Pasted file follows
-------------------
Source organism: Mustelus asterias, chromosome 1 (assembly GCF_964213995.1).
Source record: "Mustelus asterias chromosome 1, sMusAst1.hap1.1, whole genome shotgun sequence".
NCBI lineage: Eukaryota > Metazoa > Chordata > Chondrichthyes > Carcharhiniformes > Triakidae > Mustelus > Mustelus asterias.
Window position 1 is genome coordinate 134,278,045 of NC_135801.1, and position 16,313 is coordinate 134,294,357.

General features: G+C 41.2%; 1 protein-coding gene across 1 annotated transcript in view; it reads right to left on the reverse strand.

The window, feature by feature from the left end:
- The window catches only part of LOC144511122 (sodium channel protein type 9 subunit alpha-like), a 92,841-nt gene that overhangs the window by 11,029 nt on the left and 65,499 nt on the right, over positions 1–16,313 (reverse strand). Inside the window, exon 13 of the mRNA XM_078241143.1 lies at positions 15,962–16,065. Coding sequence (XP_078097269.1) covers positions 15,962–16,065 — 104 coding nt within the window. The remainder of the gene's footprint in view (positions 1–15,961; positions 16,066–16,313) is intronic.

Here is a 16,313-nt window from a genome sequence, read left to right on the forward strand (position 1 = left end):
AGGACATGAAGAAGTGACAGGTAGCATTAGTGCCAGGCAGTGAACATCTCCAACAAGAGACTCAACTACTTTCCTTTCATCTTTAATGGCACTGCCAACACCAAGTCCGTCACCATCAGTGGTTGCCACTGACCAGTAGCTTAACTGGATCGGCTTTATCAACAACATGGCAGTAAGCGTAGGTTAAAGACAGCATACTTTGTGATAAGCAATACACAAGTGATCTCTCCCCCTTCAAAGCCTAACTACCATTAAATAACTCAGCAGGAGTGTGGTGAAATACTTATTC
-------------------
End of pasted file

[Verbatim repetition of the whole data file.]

Source organism: Mustelus asterias, chromosome 1 (assembly GCF_964213995.1).
Source record: "Mustelus asterias chromosome 1, sMusAst1.hap1.1, whole genome shotgun sequence".
NCBI lineage: Eukaryota > Metazoa > Chordata > Chondrichthyes > Carcharhiniformes > Triakidae > Mustelus > Mustelus asterias.
Window position 1 is genome coordinate 134,278,045 of NC_135801.1, and position 16,313 is coordinate 134,294,357.

General features: G+C 41.2%; 1 protein-coding gene across 1 annotated transcript in view; it reads right to left on the reverse strand.

The window, feature by feature from the left end:
- The window catches only part of LOC144511122 (sodium channel protein type 9 subunit alpha-like), a 92,841-nt gene that overhangs the window by 11,029 nt on the left and 65,499 nt on the right, over positions 1–16,313 (reverse strand). Inside the window, exon 13 of the mRNA XM_078241143.1 lies at positions 15,962–16,065. Coding sequence (XP_078097269.1) covers positions 15,962–16,065 — 104 coding nt within the window. The remainder of the gene's footprint in view (positions 1–15,961; positions 16,066–16,313) is intronic.

Here is a 16,313-nt window from a genome sequence, read left to right on the forward strand (position 1 = left end):
AGGACATGAAGAAGTGACAGGTAGCATTAGTGCCAGGCAGTGAACATCTCCAACAAGAGACTCAACTACTTTCCTTTCATCTTTAATGGCACTGCCAACACCAAGTCCGTCACCATCAGTGGTTGCCACTGACCAGTAGCTTAACTGGATCGGCTTTATCAACAACATGGCAGTAAGCGTAGGTTAAAGACAGCATACTTTGTGATAAGCAATACACAAGTGATCTCTCCCCCTTCAAAGCCTAACTACCATTAAATAACTCAGCAGGAGTGTGGTGAAATACTTATTC